In the military criminal law of the other socialist countries desertion is one of the most dangerous types of evasion of military service. The law of most of these countries (Bulgaria, Hungary, the German Democratic Republic [GDR], the Mongolian People’s Republic, Czechoslovakia, Yugoslavia) defines desertion as abandonment by a serviceman of his military unit (or duty station) or failure to report to the military unit (or duty station) with the intention of evading the obligations of military service completely. In Rumanian law the length of time spent away from the unit is the basis for the concept of desertion. Desertion is considered more serious if it is done during wartime or in a combat situation (Bulgaria, Hungary, the GDR), by an officer (the GDR), by a group of persons (Hungary, the GDR), carrying off a weapon (Hungary, the GDR), using or threatening to use force (the GDR), or for the purpose of fleeing from one’s country or not returning to it (Hungary, the GDR, Czechoslovakia, Yugoslavia).

The punishment for desertion depends on the circumstances of the case. Administration of the death penalty is permissible for desertion committed during wartime or in a combat situation. In a number of instances preparation to desert or an attempt to desert is punishable, as are sheltering deserters and failure to report desertion (for example, in Hungary).

Unlike the criminal law of the USSR and the other socialist countries, the military criminal law of the imperialist states defines desertion more broadly, introducing additional and qualifying features for this crime. The political connotations are obvious in criminal law that defines responsibility for desertion according to the 1969 US Uniform Code of Military Justice (art. 85), the British Army Act of 1955 (sec. 37), or the 1965 Code of Military Justice of France (arts. 378-393), which include responsibility for evasion of the performance of “important work,” “dangerous duties,” and “service abroad,” that is, essentially for evading participation in punitive or other police actions both within the country and beyond its borders. In the Federal Republic of Germany any unauthorized absence from the unit is considered desertion (par. 16 of the Law on Military Crimes of Mar. 30, 1957).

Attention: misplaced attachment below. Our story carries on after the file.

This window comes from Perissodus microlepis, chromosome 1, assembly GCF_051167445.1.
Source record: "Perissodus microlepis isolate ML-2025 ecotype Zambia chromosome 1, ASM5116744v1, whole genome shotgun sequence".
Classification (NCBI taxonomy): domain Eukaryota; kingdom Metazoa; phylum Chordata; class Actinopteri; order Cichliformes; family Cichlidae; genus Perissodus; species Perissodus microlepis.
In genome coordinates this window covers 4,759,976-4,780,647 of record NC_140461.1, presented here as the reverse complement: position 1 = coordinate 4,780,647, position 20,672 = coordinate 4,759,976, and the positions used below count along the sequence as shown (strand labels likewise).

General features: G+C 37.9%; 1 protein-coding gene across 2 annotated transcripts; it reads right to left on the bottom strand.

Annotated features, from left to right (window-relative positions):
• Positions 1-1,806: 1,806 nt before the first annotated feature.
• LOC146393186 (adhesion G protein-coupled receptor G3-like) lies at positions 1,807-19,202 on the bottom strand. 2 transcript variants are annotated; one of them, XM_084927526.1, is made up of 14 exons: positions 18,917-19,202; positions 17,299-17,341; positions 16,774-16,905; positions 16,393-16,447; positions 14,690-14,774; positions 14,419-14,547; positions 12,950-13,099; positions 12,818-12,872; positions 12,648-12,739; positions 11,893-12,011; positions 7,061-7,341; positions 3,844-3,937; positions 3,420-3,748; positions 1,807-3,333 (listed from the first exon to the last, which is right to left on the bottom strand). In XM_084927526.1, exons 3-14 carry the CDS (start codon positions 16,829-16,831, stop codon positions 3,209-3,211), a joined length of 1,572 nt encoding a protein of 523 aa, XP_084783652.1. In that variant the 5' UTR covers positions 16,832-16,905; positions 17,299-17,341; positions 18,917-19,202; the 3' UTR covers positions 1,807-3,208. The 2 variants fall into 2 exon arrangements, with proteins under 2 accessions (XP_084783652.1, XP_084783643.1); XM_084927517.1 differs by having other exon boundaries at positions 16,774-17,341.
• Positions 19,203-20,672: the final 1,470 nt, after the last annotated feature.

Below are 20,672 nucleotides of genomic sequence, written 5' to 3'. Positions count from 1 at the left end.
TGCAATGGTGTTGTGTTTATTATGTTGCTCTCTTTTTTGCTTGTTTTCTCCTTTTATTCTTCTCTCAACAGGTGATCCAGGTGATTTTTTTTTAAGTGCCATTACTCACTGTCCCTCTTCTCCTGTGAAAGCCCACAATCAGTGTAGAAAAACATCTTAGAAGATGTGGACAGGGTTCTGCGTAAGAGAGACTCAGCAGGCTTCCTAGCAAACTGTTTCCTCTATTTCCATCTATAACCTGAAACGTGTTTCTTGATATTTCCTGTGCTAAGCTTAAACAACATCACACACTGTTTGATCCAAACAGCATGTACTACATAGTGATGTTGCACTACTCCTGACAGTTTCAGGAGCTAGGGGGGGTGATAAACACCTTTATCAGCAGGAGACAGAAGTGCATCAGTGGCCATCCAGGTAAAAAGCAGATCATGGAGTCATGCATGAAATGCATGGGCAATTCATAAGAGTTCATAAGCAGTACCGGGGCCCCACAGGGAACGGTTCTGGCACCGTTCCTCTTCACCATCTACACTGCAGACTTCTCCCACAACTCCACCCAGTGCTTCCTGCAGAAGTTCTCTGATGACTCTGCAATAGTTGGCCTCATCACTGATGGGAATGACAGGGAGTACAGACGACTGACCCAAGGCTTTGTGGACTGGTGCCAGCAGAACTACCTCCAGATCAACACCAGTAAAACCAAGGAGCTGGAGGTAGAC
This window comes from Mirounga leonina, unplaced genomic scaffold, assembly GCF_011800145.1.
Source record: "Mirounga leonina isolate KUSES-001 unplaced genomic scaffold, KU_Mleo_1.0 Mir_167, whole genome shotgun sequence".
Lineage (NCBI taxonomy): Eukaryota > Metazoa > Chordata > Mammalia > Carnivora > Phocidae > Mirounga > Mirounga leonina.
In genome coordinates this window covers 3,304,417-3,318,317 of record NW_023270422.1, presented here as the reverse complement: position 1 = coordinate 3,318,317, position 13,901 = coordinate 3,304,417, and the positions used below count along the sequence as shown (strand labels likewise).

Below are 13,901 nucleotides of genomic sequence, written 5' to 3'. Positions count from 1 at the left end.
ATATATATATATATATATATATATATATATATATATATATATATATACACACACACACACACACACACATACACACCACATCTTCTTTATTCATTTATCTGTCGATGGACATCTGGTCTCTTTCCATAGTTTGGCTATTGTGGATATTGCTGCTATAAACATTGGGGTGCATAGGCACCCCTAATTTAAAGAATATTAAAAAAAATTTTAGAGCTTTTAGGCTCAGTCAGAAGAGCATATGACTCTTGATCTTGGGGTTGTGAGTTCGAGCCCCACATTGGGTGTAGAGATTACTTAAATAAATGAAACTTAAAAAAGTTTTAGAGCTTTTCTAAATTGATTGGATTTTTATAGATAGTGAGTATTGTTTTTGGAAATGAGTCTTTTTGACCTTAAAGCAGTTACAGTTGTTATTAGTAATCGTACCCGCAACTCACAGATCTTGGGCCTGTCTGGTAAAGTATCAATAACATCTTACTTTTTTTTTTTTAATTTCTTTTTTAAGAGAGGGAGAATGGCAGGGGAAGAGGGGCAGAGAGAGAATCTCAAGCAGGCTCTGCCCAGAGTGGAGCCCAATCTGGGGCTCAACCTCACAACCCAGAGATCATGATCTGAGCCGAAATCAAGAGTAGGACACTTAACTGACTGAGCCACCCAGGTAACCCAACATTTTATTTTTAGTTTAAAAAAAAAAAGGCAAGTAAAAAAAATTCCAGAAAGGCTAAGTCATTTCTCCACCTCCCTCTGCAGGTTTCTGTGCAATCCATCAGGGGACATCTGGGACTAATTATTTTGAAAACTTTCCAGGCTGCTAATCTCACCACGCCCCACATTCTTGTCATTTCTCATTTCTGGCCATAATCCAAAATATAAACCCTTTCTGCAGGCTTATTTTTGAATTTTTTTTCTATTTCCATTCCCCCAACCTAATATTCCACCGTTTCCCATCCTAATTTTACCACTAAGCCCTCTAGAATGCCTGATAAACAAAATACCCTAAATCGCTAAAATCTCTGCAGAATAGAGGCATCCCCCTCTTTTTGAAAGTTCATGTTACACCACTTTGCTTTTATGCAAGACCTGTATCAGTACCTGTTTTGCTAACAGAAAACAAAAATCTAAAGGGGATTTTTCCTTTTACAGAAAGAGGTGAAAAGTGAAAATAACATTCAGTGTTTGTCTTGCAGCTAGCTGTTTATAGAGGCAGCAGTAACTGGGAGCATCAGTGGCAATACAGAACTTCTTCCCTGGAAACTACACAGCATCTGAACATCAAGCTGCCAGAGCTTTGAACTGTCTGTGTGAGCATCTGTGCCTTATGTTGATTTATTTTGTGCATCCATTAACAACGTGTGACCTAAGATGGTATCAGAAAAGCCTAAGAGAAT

As a rule, in addition to long periods of penal servitude or the death penalty (during wartime), supplementary punitive measures are administered for desertion: fines, forfeiture of pay and allowances (the USA, France, Great Britain), and dishonorable discharge from the service (the USA, Great Britain). The last two types of punishment include deprivation of civil rights, loss of all privileges established for veterans, and so on.

By establishing severe punishments for desertion the imperialist states are trying to slow down the growing number of instances of desertion in their armed forces, a reflection of the servicemen’s protest against the aggressive policies of the state. In the USA, for example, desertion in the army increased sharply (almost doubled) during the aggression in Indochina (in the 1960’s and 1970’s). This included desertion for political reasons.

E. V. PROKOPOVICH and A. A. VIKHROV

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He was charged last year with one count of missing movement because he did not join his brigade as it deployed to the Middle East.
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In a document signed by Swift and a military prosecutor, Swift admitted to being absent without leave and missing movement - a charge relating to her failure to get on the plane with her unit for Iraq, said Sgt.